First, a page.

Women in Cinema: With the 2014 Cannes Film Festival already underway, which took off May 14 and will run until the 25, there have already been major headlines from the prestige festival which include a red-carpet faux pas between a reporter and America Ferrera, the overwhelming panning of the Harvey Weinstein-distributed Grace of Monaco to the high praise for Bennet Miller’s Foxcatcher.
This year, however, a lot of attention has been drawn to head of the jury for the main competition section Jane Campion, who has called attention to the prevailing problem of lack of female directors in the industry.
Campion, who is the first and only female filmmaker to have won the coveted Palme d’Or in 1993 for her film The Piano (which she shared with Chen Kaige for Farewell My Concubine), has assembled a first-time female-majority panel which include: director Sofia Coppola, actress Carole Bouquet, Iranian actress Leila Hatami, Korean actress Jeon Do-yeon, director Nicolas Winding-Refn, actor Gael Garcia Bernal, actor Willem Dafoe, and Chinese director and former Cannes award-winner Jia Zhangke.
She has also been vocal about “inherent sexism” in the industry, and said, during a Cannes press conference last week, that
I think you’d have to say [there’s] inherent sexism in the industry. [Artistic director of the Cannes Film Festival] Thierry [Fremaux] told us only 7% of the 1,800 films submitted to the Cannes Film Festival were directed by women and we have 20% [women] in all the programs…Nevertheless, it does feel very undemocratic. Women do notice that time and time again we don’t get our share of representation. Excuse me gentlemen, but the guys do seem to eat all the cake.
As I’ve touched upon in past articles, gender inequity in the film industry is a serious problem for female directors trying to break into a male-dominated field. Just recently, there’s been a lot of backlash on the hiring of a first-time male director for the next Star Trek film, when many believe a more experienced woman would have been better suited for the gig, and the lack of female characters in the Star Wars reboot. It appears Cannes is no different.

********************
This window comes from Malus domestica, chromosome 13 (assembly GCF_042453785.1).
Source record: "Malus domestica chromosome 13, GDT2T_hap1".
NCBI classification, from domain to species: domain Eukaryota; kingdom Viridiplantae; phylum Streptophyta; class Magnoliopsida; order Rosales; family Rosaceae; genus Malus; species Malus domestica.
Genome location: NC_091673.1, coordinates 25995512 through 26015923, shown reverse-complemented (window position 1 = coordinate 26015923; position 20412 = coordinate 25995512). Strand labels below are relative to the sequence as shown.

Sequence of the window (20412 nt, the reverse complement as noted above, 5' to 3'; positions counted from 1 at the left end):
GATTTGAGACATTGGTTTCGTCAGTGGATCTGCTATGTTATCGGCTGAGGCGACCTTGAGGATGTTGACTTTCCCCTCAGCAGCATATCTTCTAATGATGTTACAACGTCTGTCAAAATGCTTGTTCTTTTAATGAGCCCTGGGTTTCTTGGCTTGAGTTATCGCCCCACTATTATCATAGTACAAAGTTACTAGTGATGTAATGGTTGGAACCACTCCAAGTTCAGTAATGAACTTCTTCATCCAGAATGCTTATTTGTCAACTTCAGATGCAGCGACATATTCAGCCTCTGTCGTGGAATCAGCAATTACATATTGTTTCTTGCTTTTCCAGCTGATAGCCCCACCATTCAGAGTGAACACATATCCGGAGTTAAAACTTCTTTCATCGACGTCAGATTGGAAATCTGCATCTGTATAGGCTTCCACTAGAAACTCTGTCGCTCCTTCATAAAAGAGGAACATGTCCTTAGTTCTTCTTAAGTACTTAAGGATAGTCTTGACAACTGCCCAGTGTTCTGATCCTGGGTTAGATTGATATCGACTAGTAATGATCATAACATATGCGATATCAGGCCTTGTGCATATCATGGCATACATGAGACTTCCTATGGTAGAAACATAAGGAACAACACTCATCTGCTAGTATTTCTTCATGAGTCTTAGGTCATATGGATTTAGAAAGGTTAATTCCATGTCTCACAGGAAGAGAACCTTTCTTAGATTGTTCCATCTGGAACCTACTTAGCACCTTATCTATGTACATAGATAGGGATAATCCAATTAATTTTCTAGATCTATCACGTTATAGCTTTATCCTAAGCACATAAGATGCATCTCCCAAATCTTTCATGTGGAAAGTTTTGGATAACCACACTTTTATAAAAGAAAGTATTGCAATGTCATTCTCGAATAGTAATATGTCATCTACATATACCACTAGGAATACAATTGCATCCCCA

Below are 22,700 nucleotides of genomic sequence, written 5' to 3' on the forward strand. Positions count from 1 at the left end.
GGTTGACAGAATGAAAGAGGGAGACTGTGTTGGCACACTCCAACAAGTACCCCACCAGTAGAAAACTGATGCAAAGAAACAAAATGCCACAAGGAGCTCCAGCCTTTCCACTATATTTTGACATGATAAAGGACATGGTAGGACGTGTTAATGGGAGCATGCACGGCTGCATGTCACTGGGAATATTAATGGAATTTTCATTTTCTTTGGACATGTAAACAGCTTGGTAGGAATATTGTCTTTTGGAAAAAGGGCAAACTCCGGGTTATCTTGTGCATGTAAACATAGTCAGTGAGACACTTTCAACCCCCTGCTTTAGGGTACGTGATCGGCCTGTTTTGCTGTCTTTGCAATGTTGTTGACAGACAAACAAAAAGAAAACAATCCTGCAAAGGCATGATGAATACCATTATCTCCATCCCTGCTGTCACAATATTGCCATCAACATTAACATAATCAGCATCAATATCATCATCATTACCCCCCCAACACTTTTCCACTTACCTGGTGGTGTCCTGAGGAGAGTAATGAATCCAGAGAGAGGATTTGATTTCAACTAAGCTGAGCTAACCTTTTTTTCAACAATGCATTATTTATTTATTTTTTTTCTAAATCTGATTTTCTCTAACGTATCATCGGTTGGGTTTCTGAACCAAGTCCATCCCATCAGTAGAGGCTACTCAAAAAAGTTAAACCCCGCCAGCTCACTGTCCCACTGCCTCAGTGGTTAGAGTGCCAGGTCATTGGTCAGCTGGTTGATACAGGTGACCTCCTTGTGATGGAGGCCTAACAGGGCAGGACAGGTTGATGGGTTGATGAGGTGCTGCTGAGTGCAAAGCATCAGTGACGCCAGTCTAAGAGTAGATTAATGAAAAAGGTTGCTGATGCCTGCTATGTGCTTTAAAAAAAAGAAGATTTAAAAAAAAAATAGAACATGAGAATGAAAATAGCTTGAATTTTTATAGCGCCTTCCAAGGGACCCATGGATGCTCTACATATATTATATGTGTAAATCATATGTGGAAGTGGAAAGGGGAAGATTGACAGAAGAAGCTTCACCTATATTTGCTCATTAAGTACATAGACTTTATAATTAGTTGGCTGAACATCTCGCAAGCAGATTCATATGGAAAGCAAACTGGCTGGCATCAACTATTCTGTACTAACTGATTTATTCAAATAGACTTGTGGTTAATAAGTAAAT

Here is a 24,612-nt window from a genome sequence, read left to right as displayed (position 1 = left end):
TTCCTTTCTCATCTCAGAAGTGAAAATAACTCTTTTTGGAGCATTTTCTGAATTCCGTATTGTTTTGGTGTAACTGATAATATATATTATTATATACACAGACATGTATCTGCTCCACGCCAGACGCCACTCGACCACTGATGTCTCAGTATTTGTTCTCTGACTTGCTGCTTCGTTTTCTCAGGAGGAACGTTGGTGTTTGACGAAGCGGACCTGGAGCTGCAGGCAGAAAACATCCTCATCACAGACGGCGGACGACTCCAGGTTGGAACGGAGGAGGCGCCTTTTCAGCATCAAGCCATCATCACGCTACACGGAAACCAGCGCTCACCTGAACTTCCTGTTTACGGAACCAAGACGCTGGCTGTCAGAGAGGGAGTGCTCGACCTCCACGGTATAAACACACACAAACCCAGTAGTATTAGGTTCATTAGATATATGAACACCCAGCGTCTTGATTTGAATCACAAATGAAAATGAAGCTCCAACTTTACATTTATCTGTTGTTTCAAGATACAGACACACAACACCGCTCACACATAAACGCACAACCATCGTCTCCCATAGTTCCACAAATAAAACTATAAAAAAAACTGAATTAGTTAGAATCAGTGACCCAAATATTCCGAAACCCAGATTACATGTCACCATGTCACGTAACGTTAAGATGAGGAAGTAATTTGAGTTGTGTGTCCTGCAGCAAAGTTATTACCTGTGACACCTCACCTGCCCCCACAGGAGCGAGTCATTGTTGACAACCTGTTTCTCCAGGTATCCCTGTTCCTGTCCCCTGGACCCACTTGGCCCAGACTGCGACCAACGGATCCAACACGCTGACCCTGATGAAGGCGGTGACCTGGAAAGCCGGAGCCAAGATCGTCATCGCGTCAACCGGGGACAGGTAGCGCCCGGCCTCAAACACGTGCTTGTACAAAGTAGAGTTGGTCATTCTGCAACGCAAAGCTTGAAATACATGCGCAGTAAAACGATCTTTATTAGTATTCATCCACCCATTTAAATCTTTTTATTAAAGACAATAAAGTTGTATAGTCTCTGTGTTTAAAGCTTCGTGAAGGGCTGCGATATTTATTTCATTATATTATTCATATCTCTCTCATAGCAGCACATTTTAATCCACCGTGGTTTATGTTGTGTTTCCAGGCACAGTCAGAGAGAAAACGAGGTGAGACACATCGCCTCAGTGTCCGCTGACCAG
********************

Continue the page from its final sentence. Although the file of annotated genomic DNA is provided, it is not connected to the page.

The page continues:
Out of 18 films in the running this year for the Palme d’Or only two are directed by females: Naomi Kawase’s Still The Water and Alice Rohrwacher’s The Wonders. In the last decade, data have shown little improvement of the female-to-male-director ratio in the main competition category:
2013: 1 out of 20 females nominated.
2012: 0 out of 22
2011: 4 out of 20
2010: 0 out of 19
2009: 3 out of 20
2008: 2 out of 22
2007: 3 out of 22
2006: 3 out of 20
2005: 0 out of 21
The same is true of other festivals. According to a study from the Sundance Institute and Women In Film Los Angeles, 23.9 percent of the directors at Sundance are female, compared to the 4.4 percent of the top 100 films at the box office. While it’s been shown that women fare better in independent cinema, these statistics are still dispiriting-ly low.
Even women at the forefront of juries are scarce. Even with Nicole Garcia and Rebecca Zlotowski heading the Camera d’Or and Critics Week juries respectively, Campion is one of ten females who has served as the main competition’s head jury member. This is the festival’s 67th anniversary, which means there has been 57 men who have served in that position.
While Campion’s position and vocalness has been a cause for celebration for those who want to see change, it hasn’t come without adverse responses. Campion has been prematurely accused of bias. Some believe she might use her position to level the playing field, so to speak, and unfairly give priority to women-helmed films.
While it’s not uncommon to see women in positions of power under immense scrutiny (most recently former New York Times executive editor Jill Abramson and possible presidential candidate Hillary Clinton), it’s also not unfair to expect gender equity from dual directions. When it comes to fairness and opportunity in her position as head juror of the main competition, Campion said
We (the jury) are coming from different points of view but we can vote with our hearts and conscience for what we love the most. Maybe there will be a consensus or maybe we will have to discover a consensus. But we are not obliged to do anything. I think that would be a really ugly situation.
After all, that’s what women filmmakers want. Just a fair chance to compete with their male counterparts and let their films speak for themselves. However, the problem of gender equity won’t dissipate with simple wishful thinking. After much attention on the matter, a panel at Cannes presented statistics of women in the industry, which included statistics from France, The Netherlands and the UK. The findings were disappointingly similar to those of the U.S. The panel concluded by suggesting that filling quotas might be a possible solution to such discrepancies. No one wants to take hand outs, but could this fix the problem? Because, let’s be honest, there is a problem. It’s unfathomable to think that in the Cannes 67 year history only one woman has won the festival’s top prize and it was shared with a man. But it’s the truth.
Regardless of how the film industry chooses to remedy gender equity (if, at all), hopefully we’ll see more female-directed entries in the future. For now, it’s difficult to believe Campion will abuse any authority to give precedence to female-helmed films. Whether her panel selects a women-directed film or not, surely they will select on a matter of merit not misandry.